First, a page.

This week’s topic was education, which made me really happy, since that’s the topic I’m best able to talk about in Arabic! And from bottom to top, the problems in the education system in Egypt are exactly the same as Jordan’s: enormous class sizes, under-valued teachers, unhealthy focus on all-important exam results, and every parent’s insistence that his children will be doctors and engineers, leading to wide-spread cheating in school and beyond. These are the problems everyone can agree on.
Then there are the more controversial problems, controversy aggravated by the role of American politics and money in these issues. There is genuine concern by many – both Arabs and Westerners – about the role education plays in religious extremism. The American solution, backed by American money, is to increase secularization and critical thinking in Arab national curricula, but these are touch topics in a constitutionally Islamic nation like Egypt or Jordan. Islam calls for government to be guided by religious principles, and to direct its citizens on the right path and protect them from sin. That’s why, for example, alcohol is illegal in Saudi and proselytizing religions other than Islam is illegal in many Muslim countries. And as for critical thinking, well, that’s okay in secular subjects – the sciences and social sciences – but it makes many conservative religious scholars nervous. It smacks of criticism, paternalism, and even neo-imperialism that belittles Egyptian character, values and history.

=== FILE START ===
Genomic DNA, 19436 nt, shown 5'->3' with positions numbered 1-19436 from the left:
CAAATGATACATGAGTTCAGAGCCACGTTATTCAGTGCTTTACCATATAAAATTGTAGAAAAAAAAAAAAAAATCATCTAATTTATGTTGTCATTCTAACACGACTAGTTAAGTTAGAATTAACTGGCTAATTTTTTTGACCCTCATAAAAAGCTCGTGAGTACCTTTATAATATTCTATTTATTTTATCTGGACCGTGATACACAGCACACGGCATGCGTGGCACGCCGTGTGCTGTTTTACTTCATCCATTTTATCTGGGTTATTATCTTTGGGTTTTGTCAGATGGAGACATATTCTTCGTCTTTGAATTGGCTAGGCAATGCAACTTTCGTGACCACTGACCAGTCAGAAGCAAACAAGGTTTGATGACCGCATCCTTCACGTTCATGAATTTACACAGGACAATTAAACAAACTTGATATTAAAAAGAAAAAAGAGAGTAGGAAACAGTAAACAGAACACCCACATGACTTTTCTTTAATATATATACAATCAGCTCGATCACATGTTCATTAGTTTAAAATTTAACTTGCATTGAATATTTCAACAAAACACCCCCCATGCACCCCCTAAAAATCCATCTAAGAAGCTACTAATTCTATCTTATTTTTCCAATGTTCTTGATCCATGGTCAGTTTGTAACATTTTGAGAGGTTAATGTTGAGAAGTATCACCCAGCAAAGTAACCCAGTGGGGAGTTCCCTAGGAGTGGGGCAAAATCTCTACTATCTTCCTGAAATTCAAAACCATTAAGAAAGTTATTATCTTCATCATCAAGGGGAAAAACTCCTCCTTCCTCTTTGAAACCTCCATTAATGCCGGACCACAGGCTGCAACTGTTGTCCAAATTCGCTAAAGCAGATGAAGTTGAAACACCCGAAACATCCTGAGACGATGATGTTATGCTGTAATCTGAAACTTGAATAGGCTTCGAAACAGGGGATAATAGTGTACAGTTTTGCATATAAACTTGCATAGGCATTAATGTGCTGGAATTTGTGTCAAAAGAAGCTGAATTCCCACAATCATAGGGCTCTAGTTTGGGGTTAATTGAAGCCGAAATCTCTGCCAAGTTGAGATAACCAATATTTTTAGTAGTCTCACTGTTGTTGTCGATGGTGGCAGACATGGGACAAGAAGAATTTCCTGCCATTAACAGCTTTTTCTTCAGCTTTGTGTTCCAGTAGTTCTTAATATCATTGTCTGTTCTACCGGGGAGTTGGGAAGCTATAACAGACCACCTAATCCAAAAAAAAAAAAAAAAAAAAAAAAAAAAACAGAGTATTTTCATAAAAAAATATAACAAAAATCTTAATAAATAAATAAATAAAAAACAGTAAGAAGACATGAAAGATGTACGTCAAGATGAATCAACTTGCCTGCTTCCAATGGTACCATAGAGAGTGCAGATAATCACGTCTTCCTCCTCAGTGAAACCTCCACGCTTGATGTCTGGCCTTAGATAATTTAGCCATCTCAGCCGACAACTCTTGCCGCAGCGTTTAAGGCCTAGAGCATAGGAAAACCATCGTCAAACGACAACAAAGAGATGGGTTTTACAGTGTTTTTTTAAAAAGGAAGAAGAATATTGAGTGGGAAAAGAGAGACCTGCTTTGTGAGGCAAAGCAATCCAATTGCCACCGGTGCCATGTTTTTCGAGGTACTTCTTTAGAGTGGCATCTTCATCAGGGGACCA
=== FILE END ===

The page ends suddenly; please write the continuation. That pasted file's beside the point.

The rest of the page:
Meanwhile, of course, Egyptian kids are sitting 60 or 90 kids to a classroom (this is in grade schools!) with underqualified, grossly underpaid teachers who probably wanted to be doctors or engineers, but were forced into teaching because their exam scores weren’t quite high enough. And it’s just so hard to see a way out!
Add to that, the way teachers used to feed knowledge to us, made us live in historical victories and our own mythes, and very ignorant to reality unless you get beyond that box.